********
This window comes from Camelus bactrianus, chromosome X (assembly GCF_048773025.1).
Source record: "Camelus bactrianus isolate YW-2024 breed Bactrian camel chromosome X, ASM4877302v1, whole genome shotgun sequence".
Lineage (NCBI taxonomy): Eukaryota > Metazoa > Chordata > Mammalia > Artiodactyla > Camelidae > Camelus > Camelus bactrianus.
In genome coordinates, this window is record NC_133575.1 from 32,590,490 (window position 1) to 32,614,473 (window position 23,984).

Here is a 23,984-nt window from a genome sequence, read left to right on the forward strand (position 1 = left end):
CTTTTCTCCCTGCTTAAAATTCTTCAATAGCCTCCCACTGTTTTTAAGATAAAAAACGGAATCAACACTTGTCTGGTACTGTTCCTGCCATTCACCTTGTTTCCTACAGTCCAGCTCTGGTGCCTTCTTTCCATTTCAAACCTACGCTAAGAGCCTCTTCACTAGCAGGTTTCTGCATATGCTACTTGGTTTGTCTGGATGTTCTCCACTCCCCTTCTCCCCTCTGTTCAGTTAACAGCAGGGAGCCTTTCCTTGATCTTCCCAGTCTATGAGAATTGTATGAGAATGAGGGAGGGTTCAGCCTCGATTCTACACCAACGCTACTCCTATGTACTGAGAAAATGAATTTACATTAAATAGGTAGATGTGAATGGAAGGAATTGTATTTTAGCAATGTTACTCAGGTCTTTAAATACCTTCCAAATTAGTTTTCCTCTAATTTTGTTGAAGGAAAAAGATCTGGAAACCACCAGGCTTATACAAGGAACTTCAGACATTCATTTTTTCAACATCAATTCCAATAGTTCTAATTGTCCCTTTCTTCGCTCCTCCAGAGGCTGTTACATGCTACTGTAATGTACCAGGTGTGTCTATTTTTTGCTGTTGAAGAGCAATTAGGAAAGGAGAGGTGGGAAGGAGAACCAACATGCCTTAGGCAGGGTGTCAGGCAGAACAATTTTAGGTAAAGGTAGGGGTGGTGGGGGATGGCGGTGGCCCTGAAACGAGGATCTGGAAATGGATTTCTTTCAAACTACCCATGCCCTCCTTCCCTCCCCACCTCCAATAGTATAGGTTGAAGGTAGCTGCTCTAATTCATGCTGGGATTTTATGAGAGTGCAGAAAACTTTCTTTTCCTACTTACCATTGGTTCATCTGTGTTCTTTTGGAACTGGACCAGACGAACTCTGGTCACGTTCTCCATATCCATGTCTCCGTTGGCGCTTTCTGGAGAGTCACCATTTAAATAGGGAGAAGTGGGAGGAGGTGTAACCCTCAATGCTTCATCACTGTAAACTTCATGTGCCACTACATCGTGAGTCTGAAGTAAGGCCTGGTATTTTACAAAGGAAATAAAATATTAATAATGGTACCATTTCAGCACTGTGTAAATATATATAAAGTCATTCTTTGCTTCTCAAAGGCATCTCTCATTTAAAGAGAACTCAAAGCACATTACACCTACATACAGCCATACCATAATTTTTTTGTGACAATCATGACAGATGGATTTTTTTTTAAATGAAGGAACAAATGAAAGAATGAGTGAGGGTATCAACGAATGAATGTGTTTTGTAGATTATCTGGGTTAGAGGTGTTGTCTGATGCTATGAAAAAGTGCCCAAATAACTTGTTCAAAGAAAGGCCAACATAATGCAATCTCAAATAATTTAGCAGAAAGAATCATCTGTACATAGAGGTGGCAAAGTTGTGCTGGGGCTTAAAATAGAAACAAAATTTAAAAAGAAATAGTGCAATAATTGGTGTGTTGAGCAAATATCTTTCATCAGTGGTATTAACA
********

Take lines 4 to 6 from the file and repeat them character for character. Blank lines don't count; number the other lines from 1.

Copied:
In genome coordinates, this window is record NC_133575.1 from 32,590,490 (window position 1) to 32,614,473 (window position 23,984).

Here is a 23,984-nt window from a genome sequence, read left to right on the forward strand (position 1 = left end):
CTTTTCTCCCTGCTTAAAATTCTTCAATAGCCTCCCACTGTTTTTAAGATAAAAAACGGAATCAACACTTGTCTGGTACTGTTCCTGCCATTCACCTTGTTTCCTACAGTCCAGCTCTGGTGCCTTCTTTCCATTTCAAACCTACGCTAAGAGCCTCTTCACTAGCAGGTTTCTGCATATGCTACTTGGTTTGTCTGGATGTTCTCCACTCCCCTTCTCCCCTCTGTTCAGTTAACAGCAGGGAGCCTTTCCTTGATCTTCCCAGTCTATGAGAATTGTATGAGAATGAGGGAGGGTTCAGCCTCGATTCTACACCAACGCTACTCCTATGTACTGAGAAAATGAATTTACATTAAATAGGTAGATGTGAATGGAAGGAATTGTATTTTAGCAATGTTACTCAGGTCTTTAAATACCTTCCAAATTAGTTTTCCTCTAATTTTGTTGAAGGAAAAAGATCTGGAAACCACCAGGCTTATACAAGGAACTTCAGACATTCATTTTTTCAACATCAATTCCAATAGTTCTAATTGTCCCTTTCTTCGCTCCTCCAGAGGCTGTTACATGCTACTGTAATGTACCAGGTGTGTCTATTTTTTGCTGTTGAAGAGCAATTAGGAAAGGAGAGGTGGGAAGGAGAACCAACATGCCTTAGGCAGGGTGTCAGGCAGAACAATTTTAGGTAAAGGTAGGGGTGGTGGGGGATGGCGGTGGCCCTGAAACGAGGATCTGGAAATGGATTTCTTTCAAACTACCCATGCCCTCCTTCCCTCCCCACCTCCAATAGTATAGGTTGAAGGTAGCTGCTCTAATTCATGCTGGGATTTTATGAGAGTGCAGAAAACTTTCTTTTCCTACTTACCATTGGTTCATCTGTGTTCTTTTGGAACTGGACCAGACGAACTCTGGTCACGTTCTCCATATCCATGTCTCCGTTGGCGCTTTCTGGAGAGTCACCATTTAAATAGGGAGAAGTGGGAGGAGGTGTAACCCTCAATGCTTCATCACTGTAAACTTCATGTGCCACTACATCGTGAGTCTGAAGTAAGGCCTGGTATTTTACAAAGGAAATAAAATATTAATAATGGTACCATTTCAGCACTGTGTAAATATATATAAAGTCATTCTTTGCTTCTCAAAGGCATCTCTCATTTAAAGAGAACTCAAAGCACATTACACCTACATACAGCCATACCATAATTTTTTTGTGACAATCATGACAGATGGATTTTTTTTTAAATGAAGGAACAAATGAAAGAATGAGTGAGGGTATCAACGAATGAATGTGTTTTGTAGATTATCTGGGTTAGAGGTGTTGTCTGATGCTATGAAAAAGTGCCCAAATAACTTGTTCAAAGAAAGGCCAACATAATGCAATCTCAAATAATTTAGCAGAAAGAATCATCTGTACATAGAGGTGGCAAAGTTGTGCTGGGGCTTAAAATAGAAACAAAATTTAAAAAGAAATAGTGCAATAATTGGTGTGTTGAGCAAATATCTTTCATCAGTGGTATTAACA